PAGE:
Original U.S. WWI Verdun Trench Art Tobacco Can and Table Lighter - 2 Items

Item Description

Original Items: Only One Lot of 2 Available. Trench art is any decorative item made by soldiers, prisoners of war, or civilians where the manufacture is directly linked to armed conflict or its consequences. It offers an insight not only to their feelings and emotions about the war, but also their surroundings and the materials they had available to them.

Not limited to the World Wars, the history of trench art spans conflicts from the Napoleonic Wars to the present day. Although the practice flourished during World War I, the term 'trench art' is also used to describe souvenirs manufactured by service personnel during World War II. Some items manufactured by soldiers, prisoners of war or civilians during earlier conflicts have been retrospectively described as trench art.

With the entrance of the United States into World War I in 1917, cigarette use increased dramatically among United States military personnel as they were targeted by tobacco companies which touted cigarettes as a way for soldiers to psychologically escape from their current circumstances, boosting overall troop morale. Tobacco was viewed as indispensable to the war effort; General Pershing said "You ask me what we need to win this war. I answer tobacco as much as bullets. Tobacco is as indispensable as the daily ration; we must have thousands of tons without delay." Cigarettes became so integrated into life on the battlefield that these symbols of pleasure and comfort were also used as a form of currency. Although cigarettes had been regarded as a physical and moral hazard by early anti-tobacco movements around this time, by 1918, previously anti-cigarette organizations and the military began supporting efforts to distribute cigarettes to troops. The New York Times garnered support for these efforts by stating that cigarettes "lighten[ed] the inevitable hardships of war", and another popular periodical described cigarettes as the "last and only solace of the wounded."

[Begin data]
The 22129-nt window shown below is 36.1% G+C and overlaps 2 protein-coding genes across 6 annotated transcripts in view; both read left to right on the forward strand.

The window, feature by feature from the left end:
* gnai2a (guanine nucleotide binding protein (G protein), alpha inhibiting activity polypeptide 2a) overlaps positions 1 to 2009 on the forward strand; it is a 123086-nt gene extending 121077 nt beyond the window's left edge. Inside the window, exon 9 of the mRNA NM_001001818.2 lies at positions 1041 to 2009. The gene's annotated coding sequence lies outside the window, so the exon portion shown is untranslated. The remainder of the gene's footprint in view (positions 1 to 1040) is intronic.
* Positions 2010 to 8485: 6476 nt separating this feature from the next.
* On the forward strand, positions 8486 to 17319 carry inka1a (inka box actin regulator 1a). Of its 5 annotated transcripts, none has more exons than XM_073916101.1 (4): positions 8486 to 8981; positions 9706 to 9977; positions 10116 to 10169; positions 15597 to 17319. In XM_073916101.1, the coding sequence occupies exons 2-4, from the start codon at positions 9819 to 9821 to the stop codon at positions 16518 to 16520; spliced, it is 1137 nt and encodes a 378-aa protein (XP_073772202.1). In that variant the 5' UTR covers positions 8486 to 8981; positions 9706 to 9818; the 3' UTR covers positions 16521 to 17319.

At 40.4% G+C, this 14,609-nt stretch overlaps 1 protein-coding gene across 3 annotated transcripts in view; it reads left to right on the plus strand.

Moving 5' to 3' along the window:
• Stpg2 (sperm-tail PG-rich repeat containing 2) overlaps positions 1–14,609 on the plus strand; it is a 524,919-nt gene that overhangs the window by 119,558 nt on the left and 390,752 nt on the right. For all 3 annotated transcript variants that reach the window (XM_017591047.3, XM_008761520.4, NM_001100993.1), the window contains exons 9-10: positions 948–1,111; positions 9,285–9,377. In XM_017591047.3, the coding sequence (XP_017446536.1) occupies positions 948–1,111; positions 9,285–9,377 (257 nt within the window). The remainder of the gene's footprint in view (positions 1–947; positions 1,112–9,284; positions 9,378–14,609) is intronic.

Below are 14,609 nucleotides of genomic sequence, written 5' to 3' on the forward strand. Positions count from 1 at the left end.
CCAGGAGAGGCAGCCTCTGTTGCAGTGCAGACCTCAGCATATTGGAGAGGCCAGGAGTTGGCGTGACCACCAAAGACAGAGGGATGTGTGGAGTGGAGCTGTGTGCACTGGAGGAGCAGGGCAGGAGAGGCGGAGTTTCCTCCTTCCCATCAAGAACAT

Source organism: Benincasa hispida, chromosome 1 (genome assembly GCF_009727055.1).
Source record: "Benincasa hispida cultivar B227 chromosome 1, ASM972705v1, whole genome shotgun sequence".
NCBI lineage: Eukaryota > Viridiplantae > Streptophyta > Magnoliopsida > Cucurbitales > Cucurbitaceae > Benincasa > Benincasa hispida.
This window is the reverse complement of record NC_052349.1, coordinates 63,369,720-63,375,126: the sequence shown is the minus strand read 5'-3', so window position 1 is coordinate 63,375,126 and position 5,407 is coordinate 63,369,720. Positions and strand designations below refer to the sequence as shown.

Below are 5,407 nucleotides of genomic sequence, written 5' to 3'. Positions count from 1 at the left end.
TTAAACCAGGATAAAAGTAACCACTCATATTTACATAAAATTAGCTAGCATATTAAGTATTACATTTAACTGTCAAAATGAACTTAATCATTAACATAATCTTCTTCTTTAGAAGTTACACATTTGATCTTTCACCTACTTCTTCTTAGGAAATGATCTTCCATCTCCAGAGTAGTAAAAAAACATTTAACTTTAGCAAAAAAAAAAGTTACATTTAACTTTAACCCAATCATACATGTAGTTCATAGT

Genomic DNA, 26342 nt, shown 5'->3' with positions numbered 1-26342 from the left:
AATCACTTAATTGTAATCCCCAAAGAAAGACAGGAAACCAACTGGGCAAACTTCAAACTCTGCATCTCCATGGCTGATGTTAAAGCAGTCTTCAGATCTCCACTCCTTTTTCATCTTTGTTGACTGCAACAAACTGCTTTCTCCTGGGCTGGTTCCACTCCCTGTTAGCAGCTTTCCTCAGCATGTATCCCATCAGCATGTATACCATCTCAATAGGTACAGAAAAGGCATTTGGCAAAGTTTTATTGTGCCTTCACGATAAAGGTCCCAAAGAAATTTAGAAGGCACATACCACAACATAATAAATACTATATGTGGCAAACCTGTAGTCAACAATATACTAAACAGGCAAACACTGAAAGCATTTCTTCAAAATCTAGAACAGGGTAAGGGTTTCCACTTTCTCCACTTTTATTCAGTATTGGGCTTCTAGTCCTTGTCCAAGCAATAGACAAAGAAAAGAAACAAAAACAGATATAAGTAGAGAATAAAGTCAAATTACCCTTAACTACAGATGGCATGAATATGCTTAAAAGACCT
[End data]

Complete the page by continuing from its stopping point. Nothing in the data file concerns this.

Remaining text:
The Items Included set are as follows:
- French 75mm Shell Tobacco “Tin”: This lovely piece of art was manufactured from an empty 75mm shell casing. The U.S. soldier or Marine who made this item even made a matching lid for it! The lid itself is engraved with US / Verdun / 1918. During the hellish Battle of Verdun that raged from February to December of 1916, an estimated 60 million shells were blasted between the French and the Germans, leaving the people and the ground around them mutilated. This was a new and grisly type of war, yet there was an unexpected by-product of these mounds of used shell cases: trench art.

- German 37mm Shell Table Lighter: This is a lovely example of a trench art made by an American soldier during the 1919 occupation of Germany after the Great War. The images etched into the lighter are the normal German related images of a 1914 Iron Cross, Pickelhaube, “Gott Mitt Uns”, a Prussian crown and the date, January 2, 1919 followed by the initial F.R. This is a non functioning table lighter, it would need to be cleaned and have a new wick installed. The base and the cap are both constructed out of two 1917 German 37mm spent casings. Soldiers had plenty of free time, so small models of homes and towns began to pop up, as well as a vibrant trench art community, where soldiers repurposed spent ammunition, spare change, scrap metal, and souvenirs captured from the other side.

All of this is a really long way to say that if soldiers wanted to enjoy the amenities of home, they were going to have to provide it themselves, even in things as small as lighters. Lighters aren’t anything we’d think of as rare or hard to come by, but there soldiers didn’t exactly have a shop they could head into whenever they found themselves lacking a light for their cigarette. Or explosive’s fuse.

These are both unique items that come more than ready to display, or use!

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